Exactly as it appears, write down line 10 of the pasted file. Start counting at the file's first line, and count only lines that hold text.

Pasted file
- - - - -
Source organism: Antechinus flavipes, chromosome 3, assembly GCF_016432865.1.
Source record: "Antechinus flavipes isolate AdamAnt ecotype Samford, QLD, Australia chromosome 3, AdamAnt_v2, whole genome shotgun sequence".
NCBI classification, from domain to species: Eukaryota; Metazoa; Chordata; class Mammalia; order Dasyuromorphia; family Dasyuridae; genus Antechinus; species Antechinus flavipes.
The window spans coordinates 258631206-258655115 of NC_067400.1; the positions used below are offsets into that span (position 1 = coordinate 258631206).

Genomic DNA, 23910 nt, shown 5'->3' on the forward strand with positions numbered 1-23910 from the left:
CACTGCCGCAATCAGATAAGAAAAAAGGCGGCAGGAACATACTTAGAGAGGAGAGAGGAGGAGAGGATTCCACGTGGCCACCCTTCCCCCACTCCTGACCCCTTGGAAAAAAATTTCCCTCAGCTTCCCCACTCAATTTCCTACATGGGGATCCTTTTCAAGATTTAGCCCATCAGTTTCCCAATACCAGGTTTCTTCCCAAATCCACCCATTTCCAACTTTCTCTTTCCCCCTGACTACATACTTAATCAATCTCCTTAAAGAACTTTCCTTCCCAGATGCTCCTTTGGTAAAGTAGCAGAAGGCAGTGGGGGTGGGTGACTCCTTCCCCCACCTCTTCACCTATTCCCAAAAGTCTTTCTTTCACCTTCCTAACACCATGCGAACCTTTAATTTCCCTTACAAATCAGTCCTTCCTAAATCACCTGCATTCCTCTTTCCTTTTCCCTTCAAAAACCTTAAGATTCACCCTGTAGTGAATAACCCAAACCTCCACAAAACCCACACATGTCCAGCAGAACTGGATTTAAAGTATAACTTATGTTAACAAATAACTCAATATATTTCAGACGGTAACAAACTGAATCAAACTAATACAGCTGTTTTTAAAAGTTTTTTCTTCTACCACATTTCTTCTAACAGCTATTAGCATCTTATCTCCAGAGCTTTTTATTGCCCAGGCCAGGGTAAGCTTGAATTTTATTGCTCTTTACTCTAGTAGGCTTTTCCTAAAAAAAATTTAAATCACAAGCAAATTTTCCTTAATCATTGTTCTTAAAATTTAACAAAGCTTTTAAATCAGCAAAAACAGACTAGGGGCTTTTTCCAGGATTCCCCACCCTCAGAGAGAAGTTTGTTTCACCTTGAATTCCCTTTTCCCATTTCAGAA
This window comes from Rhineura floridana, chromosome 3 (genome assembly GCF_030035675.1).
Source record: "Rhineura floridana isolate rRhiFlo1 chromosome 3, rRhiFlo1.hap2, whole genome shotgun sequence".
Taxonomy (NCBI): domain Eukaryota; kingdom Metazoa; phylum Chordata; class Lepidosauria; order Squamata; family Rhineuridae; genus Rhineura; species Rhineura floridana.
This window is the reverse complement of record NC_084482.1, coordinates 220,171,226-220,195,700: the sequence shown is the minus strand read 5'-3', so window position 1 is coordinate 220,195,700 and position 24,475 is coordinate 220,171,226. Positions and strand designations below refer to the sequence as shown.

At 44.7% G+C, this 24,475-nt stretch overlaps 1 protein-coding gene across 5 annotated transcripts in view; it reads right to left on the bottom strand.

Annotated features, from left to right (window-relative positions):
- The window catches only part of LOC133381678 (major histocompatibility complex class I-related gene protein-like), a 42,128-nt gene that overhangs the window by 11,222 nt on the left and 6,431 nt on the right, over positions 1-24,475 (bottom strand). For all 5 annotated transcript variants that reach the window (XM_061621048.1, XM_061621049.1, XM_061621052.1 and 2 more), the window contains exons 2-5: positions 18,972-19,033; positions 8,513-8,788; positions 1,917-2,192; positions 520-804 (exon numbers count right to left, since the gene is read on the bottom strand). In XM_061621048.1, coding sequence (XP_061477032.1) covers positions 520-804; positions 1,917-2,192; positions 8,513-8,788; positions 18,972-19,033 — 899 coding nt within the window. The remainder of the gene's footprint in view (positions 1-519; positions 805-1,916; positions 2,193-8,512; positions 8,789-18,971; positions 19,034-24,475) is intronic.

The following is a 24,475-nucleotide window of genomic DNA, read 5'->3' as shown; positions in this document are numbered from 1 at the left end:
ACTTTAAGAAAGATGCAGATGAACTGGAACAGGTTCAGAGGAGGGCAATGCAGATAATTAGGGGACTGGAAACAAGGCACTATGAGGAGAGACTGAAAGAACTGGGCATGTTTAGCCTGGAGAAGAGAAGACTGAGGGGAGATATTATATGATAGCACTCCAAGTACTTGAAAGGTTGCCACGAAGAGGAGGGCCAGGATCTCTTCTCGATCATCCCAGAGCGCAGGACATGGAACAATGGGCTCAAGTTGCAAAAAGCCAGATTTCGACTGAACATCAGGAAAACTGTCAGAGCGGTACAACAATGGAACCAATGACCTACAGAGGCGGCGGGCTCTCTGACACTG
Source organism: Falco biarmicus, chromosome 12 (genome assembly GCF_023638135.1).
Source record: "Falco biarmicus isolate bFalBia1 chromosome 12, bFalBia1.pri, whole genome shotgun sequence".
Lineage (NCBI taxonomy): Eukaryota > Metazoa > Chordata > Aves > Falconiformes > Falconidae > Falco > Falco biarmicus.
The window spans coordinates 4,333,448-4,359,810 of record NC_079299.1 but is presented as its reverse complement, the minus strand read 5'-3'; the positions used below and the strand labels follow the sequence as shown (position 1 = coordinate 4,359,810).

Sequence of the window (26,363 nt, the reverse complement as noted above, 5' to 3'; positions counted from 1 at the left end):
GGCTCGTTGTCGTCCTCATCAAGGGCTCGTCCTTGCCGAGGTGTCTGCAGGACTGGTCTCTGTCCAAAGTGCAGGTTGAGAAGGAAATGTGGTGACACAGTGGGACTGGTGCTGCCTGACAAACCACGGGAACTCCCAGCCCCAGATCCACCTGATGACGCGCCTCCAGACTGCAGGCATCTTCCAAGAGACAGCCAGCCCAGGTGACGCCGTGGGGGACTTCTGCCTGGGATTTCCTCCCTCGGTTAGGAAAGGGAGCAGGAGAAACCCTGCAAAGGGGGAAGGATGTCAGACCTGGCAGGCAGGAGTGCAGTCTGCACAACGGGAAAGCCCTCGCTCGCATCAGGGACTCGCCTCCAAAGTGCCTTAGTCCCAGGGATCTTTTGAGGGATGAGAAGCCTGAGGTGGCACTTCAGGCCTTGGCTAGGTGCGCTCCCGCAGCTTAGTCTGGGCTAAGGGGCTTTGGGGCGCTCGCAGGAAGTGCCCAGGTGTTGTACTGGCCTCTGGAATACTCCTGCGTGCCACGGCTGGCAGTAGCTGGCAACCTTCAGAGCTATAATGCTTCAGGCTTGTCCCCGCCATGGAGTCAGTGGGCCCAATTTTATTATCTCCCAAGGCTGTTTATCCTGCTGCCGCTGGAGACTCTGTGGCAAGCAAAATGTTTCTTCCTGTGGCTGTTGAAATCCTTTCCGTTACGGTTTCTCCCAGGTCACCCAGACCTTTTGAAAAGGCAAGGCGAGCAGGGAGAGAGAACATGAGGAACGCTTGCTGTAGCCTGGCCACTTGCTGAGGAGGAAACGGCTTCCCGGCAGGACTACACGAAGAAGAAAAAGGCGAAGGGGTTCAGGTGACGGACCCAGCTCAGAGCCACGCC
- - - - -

This window is the reverse complement of record NC_084482.1, coordinates 220,171,226-220,195,700: the sequence shown is the minus strand read 5'-3', so window position 1 is coordinate 220,195,700 and position 24,475 is coordinate 220,171,226. Positions and strand designations below refer to the sequence as shown.